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Children, families get hands-on training at Warrior Games' Expo

By: Chhun Sun
June 3, 2018 Updated: June 4, 2018 at 6:31 am
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Wheelchair rugby was one of the events that the public got a chance to tryout at the Expo at the Warrior Games at the Air Force Academy on Sunday, June 3, 2018. (Photo by Jerilee Bennett, The Gazette)

Jenn and Kevin Beck are raising their 4-year-old son Gray to become a proud American.

On Sunday, the parents from Highlands Ranch had the opportunity to show him what others have done for their country. They took him to The Expo, a family-friendly event during the Warrior Games at the Air Force Academy that allows attendees an up-close-and-personal look at what hundreds of wounded, injured or ill athletes representing various military forces from across the globe go through in their sport.

They learn it's not all fun and games.

"We want to show him all kinds of athletes," Jenn Beck said. "Some have injuries you can see, some have injuries that you can't. We want to show him that it's important to appreciate all these athletes."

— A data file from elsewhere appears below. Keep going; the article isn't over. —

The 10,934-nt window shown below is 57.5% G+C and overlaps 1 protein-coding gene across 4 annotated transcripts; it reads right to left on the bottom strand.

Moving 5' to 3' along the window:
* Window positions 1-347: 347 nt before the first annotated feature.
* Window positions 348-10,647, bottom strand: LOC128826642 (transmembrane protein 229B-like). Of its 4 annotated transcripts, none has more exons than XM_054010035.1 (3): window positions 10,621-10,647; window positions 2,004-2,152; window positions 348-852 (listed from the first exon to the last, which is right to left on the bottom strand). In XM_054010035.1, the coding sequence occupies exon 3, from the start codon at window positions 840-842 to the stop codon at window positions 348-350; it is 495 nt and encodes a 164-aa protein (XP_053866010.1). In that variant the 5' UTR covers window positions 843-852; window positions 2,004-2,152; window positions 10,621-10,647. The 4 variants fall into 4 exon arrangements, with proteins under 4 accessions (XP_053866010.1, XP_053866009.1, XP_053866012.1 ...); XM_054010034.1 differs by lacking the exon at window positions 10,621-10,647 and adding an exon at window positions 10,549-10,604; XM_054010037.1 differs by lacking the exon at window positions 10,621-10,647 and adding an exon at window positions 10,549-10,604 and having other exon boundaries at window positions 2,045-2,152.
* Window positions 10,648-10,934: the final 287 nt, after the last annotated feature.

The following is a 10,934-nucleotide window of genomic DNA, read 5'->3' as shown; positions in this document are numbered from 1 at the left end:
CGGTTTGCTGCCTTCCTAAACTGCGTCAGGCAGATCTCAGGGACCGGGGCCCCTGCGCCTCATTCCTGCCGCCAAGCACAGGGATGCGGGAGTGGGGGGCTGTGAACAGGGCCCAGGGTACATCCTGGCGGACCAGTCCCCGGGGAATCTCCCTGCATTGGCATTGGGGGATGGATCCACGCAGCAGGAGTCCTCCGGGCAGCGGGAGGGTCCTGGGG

The Expo featured wheelchair rugby, a tug-of-war, a bounce house, tennis courts and workouts by a trainer. Vendors promoting Paralympic equipment and sports were on hand to give attendees a better understanding of what the Warrior Games are all about. Dozens of families came despite an overcast day while Warrior Games events were taking place.

National wheelchair rugby team members and their head coach James Gumbert provided demonstrations. Two-time Paralympian Karin Korb ran wheelchair tennis clinics.

The Warrior Games started as a way for the Department of Defense to help wounded, ill and injured service members with their recovery and rehabilitation by exposing them to adaptive sports.

The athletes compete in Paralympic-style competition, and they come from the U.S. Army, Marine Corps, Navy, Air Force and Special Operations Command along with members from the United Kingdom Armed Forces, Australian Defence Force and the Canadian Armed Forces.

The athletes compete in archery, cycling, shooting, sitting volleyball, swimming, track and field and wheelchair basketball. With about 300 athletes competing, three new sports were introduced this year: indoor rowing, powering and time trial cycling.

The Games returned this year to Colorado Springs, the site of the inaugural Games in 2010. The eight-day free event ends Saturday.

A sport that's yet to be part of the Games is wheelchair rugby. But athletes and coaches in that sport were at The Expo to give children a chance to try it out in their own wheelchairs. Jason Regier, head coach of club team the Denver Harlequins, watched the kids bump wildly into each other's chairs and noted the sport can be fun but also rough. "It's not only legal but encouraged to hit, and that's how you stop the other team," he added.

The Expo, located outside the Academy's Cadet Gymnasium, continues 10 a.m. to 7 p.m. Monday.

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